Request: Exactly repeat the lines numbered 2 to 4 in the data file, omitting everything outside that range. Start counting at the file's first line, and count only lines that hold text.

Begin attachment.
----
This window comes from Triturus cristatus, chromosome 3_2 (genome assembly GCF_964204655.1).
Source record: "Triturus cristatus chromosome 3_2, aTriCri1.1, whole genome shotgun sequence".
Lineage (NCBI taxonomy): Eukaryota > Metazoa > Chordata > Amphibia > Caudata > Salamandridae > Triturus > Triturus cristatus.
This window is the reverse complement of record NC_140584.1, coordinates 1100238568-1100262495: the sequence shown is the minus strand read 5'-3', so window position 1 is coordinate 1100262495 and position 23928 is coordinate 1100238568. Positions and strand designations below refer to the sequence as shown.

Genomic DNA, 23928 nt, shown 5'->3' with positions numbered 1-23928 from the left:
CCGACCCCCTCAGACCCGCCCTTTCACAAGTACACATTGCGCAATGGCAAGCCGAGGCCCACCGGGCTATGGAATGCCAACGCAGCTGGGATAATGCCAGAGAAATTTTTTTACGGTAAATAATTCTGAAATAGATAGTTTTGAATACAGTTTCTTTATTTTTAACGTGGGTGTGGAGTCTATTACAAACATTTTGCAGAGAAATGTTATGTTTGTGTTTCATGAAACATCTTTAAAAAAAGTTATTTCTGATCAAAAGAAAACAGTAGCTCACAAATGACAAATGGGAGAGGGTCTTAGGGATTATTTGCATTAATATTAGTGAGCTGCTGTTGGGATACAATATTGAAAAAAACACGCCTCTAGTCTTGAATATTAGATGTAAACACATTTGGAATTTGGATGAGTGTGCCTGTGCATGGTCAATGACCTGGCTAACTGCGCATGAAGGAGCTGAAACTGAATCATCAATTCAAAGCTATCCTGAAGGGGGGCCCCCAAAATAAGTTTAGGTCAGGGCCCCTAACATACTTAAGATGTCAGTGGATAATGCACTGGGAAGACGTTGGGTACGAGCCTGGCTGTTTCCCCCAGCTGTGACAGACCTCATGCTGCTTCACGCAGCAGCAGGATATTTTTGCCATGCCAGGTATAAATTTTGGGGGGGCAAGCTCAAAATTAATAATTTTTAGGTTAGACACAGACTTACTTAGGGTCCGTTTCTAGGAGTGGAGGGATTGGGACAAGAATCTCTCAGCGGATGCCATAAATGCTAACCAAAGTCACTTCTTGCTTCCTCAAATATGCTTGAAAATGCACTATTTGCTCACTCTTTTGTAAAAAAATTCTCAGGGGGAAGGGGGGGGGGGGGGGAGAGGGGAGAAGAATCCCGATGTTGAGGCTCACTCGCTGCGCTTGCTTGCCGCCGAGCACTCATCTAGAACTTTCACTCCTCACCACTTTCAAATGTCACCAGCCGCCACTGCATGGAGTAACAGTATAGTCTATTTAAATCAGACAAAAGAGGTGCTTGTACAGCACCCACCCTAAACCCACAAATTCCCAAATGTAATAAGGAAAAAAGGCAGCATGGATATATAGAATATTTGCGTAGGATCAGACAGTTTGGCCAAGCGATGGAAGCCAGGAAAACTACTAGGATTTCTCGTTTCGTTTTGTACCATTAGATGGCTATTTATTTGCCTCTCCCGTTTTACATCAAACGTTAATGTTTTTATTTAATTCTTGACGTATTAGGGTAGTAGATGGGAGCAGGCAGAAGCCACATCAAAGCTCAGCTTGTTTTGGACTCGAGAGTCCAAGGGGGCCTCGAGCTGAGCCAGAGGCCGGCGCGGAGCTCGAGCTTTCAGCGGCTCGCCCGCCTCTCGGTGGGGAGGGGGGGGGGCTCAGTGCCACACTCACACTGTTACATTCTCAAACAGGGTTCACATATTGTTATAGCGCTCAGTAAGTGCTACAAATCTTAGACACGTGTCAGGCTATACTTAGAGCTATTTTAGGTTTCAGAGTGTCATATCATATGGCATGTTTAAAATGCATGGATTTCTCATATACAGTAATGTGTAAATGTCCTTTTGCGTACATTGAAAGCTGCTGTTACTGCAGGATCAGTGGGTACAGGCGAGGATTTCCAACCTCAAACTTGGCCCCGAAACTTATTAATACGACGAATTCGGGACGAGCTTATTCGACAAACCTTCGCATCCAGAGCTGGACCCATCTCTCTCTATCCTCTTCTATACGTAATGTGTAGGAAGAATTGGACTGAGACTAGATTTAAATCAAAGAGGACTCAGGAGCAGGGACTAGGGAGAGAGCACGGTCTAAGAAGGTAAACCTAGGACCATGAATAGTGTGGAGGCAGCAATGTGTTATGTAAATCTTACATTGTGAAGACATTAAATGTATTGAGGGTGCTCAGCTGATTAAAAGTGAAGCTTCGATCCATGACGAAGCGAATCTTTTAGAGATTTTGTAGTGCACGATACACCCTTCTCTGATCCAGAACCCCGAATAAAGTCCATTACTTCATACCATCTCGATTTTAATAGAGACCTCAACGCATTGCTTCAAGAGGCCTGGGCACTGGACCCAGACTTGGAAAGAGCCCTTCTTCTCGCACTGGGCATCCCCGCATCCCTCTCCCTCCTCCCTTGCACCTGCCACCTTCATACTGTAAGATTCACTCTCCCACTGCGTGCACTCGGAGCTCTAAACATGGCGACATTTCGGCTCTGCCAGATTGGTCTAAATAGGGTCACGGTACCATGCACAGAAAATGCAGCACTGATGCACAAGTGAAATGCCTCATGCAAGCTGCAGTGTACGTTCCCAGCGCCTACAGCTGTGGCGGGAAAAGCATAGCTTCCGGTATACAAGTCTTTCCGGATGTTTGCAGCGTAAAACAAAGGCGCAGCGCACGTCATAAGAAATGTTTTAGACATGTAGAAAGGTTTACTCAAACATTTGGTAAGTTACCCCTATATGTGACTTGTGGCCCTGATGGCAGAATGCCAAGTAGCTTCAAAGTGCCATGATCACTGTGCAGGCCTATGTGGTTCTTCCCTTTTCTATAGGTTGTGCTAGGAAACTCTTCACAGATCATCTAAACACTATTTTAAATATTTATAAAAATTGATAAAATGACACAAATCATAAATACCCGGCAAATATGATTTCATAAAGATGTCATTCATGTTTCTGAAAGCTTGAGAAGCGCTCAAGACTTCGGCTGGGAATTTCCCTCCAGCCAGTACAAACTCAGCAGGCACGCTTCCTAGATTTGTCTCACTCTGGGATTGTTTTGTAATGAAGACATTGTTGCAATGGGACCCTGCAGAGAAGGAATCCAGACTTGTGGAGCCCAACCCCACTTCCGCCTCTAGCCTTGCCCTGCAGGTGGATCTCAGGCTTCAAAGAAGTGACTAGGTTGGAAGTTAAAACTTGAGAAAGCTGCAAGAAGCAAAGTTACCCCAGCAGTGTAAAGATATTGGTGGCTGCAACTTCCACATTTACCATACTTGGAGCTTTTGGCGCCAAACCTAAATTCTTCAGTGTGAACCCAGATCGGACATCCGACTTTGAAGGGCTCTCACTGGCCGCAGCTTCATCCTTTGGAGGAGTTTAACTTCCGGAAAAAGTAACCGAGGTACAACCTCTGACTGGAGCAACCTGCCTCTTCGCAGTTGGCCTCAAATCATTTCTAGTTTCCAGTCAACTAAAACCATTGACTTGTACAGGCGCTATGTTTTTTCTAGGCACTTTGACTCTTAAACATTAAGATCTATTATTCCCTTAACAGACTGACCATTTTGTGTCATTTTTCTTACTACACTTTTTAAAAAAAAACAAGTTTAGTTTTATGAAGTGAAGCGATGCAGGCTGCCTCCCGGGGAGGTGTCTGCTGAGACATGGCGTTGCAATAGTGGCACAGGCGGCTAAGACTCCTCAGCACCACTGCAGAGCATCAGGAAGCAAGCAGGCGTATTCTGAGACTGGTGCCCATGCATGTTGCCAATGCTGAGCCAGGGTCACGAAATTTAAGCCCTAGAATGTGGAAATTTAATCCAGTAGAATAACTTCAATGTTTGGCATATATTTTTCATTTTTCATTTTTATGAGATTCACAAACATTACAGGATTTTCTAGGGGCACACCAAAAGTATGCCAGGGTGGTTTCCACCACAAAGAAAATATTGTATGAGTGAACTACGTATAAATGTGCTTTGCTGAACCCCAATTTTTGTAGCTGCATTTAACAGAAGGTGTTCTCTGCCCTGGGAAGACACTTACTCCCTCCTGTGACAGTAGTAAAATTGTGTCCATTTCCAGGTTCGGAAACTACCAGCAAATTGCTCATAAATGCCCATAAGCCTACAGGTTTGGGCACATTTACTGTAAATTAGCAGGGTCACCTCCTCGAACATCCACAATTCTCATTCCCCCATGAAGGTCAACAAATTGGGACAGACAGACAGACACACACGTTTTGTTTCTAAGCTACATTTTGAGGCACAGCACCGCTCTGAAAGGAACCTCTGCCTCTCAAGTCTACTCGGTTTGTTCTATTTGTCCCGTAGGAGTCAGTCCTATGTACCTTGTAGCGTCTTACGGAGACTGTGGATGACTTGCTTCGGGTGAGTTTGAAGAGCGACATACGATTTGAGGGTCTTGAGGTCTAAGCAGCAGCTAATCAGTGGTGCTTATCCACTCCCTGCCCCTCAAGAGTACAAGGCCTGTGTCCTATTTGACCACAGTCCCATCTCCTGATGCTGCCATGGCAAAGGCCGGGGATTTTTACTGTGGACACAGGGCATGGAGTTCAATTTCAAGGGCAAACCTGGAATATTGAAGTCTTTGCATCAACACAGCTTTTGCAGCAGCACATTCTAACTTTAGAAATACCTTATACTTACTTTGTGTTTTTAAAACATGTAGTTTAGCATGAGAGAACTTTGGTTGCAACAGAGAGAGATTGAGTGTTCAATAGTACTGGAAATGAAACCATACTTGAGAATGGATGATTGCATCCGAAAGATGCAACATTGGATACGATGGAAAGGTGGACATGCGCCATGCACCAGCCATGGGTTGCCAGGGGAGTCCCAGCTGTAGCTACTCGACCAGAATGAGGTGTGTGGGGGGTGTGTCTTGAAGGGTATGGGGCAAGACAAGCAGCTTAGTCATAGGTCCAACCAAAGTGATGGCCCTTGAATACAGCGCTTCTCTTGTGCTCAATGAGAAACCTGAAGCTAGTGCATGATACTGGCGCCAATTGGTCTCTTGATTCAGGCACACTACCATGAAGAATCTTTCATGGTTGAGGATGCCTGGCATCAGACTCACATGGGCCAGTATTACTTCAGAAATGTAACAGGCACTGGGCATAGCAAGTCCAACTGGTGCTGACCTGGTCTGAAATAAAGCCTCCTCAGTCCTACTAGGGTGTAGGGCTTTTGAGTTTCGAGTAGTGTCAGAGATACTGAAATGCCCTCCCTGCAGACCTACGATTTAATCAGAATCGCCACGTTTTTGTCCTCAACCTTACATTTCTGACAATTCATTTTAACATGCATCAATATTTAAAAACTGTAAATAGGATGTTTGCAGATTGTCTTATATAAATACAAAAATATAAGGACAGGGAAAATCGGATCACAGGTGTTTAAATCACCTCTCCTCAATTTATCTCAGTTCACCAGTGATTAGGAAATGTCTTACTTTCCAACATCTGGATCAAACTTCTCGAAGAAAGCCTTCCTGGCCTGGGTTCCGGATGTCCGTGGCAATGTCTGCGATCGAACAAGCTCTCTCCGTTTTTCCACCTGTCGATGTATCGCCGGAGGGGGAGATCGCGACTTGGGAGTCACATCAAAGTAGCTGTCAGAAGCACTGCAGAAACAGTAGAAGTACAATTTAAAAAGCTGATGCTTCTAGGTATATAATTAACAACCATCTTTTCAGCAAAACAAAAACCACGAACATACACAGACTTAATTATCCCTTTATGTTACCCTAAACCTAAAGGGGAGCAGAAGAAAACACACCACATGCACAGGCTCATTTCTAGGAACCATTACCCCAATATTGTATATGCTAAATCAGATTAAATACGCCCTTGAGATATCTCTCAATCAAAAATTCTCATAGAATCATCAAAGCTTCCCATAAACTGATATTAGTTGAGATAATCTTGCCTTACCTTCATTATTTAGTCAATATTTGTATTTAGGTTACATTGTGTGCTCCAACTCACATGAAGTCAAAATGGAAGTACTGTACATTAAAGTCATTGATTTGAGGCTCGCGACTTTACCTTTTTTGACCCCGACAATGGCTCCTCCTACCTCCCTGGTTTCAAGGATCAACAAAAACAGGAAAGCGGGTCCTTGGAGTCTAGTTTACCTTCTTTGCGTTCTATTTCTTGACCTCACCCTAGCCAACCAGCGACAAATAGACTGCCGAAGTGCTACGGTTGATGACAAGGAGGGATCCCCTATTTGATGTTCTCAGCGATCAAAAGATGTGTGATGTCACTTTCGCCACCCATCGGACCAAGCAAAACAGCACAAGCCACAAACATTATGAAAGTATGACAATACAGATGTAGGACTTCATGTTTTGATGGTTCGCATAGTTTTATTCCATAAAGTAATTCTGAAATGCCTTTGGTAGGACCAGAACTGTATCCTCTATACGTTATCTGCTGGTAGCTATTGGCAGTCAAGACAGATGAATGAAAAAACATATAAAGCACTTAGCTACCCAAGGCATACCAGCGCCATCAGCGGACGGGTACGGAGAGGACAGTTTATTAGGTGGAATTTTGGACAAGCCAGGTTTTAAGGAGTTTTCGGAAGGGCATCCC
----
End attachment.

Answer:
Source record: "Triturus cristatus chromosome 3_2, aTriCri1.1, whole genome shotgun sequence".
Lineage (NCBI taxonomy): Eukaryota > Metazoa > Chordata > Amphibia > Caudata > Salamandridae > Triturus > Triturus cristatus.
This window is the reverse complement of record NC_140584.1, coordinates 1100238568-1100262495: the sequence shown is the minus strand read 5'-3', so window position 1 is coordinate 1100262495 and position 23928 is coordinate 1100238568. Positions and strand designations below refer to the sequence as shown.